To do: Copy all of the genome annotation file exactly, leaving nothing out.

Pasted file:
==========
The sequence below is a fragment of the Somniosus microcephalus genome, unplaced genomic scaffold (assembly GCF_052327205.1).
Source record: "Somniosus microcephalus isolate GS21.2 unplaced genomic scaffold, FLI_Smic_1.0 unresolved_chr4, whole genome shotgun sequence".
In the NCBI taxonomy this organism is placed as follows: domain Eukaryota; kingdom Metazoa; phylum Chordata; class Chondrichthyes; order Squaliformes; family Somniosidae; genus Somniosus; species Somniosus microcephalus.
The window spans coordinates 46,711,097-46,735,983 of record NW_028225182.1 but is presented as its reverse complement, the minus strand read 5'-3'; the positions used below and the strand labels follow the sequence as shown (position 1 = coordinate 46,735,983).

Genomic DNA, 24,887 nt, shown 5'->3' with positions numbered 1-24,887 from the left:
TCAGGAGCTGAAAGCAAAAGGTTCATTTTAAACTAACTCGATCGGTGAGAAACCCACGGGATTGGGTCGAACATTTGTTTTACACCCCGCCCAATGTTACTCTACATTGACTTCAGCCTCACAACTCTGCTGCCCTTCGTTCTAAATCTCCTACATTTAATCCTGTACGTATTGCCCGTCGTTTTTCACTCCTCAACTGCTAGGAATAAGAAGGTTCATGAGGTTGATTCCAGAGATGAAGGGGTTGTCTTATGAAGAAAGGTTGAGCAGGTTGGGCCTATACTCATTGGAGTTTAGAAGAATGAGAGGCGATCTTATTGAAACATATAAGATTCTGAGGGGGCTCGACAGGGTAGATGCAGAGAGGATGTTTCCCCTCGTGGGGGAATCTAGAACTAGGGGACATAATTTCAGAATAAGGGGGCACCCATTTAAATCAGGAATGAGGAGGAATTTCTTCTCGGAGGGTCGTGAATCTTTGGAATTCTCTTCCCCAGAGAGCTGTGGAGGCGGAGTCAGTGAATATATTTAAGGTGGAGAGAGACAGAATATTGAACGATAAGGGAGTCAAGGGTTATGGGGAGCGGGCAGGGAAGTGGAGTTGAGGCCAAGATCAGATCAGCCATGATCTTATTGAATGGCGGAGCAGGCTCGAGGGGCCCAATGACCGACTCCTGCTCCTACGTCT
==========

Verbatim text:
The sequence below is a fragment of the Somniosus microcephalus genome, unplaced genomic scaffold (assembly GCF_052327205.1).
Source record: "Somniosus microcephalus isolate GS21.2 unplaced genomic scaffold, FLI_Smic_1.0 unresolved_chr4, whole genome shotgun sequence".
In the NCBI taxonomy this organism is placed as follows: domain Eukaryota; kingdom Metazoa; phylum Chordata; class Chondrichthyes; order Squaliformes; family Somniosidae; genus Somniosus; species Somniosus microcephalus.
The window spans coordinates 46,711,097-46,735,983 of record NW_028225182.1 but is presented as its reverse complement, the minus strand read 5'-3'; the positions used below and the strand labels follow the sequence as shown (position 1 = coordinate 46,735,983).

Genomic DNA, 24,887 nt, shown 5'->3' with positions numbered 1-24,887 from the left:
TCAGGAGCTGAAAGCAAAAGGTTCATTTTAAACTAACTCGATCGGTGAGAAACCCACGGGATTGGGTCGAACATTTGTTTTACACCCCGCCCAATGTTACTCTACATTGACTTCAGCCTCACAACTCTGCTGCCCTTCGTTCTAAATCTCCTACATTTAATCCTGTACGTATTGCCCGTCGTTTTTCACTCCTCAACTGCTAGGAATAAGAAGGTTCATGAGGTTGATTCCAGAGATGAAGGGGTTGTCTTATGAAGAAAGGTTGAGCAGGTTGGGCCTATACTCATTGGAGTTTAGAAGAATGAGAGGCGATCTTATTGAAACATATAAGATTCTGAGGGGGCTCGACAGGGTAGATGCAGAGAGGATGTTTCCCCTCGTGGGGGAATCTAGAACTAGGGGACATAATTTCAGAATAAGGGGGCACCCATTTAAATCAGGAATGAGGAGGAATTTCTTCTCGGAGGGTCGTGAATCTTTGGAATTCTCTTCCCCAGAGAGCTGTGGAGGCGGAGTCAGTGAATATATTTAAGGTGGAGAGAGACAGAATATTGAACGATAAGGGAGTCAAGGGTTATGGGGAGCGGGCAGGGAAGTGGAGTTGAGGCCAAGATCAGATCAGCCATGATCTTATTGAATGGCGGAGCAGGCTCGAGGGGCCCAATGACCGACTCCTGCTCCTACGTCT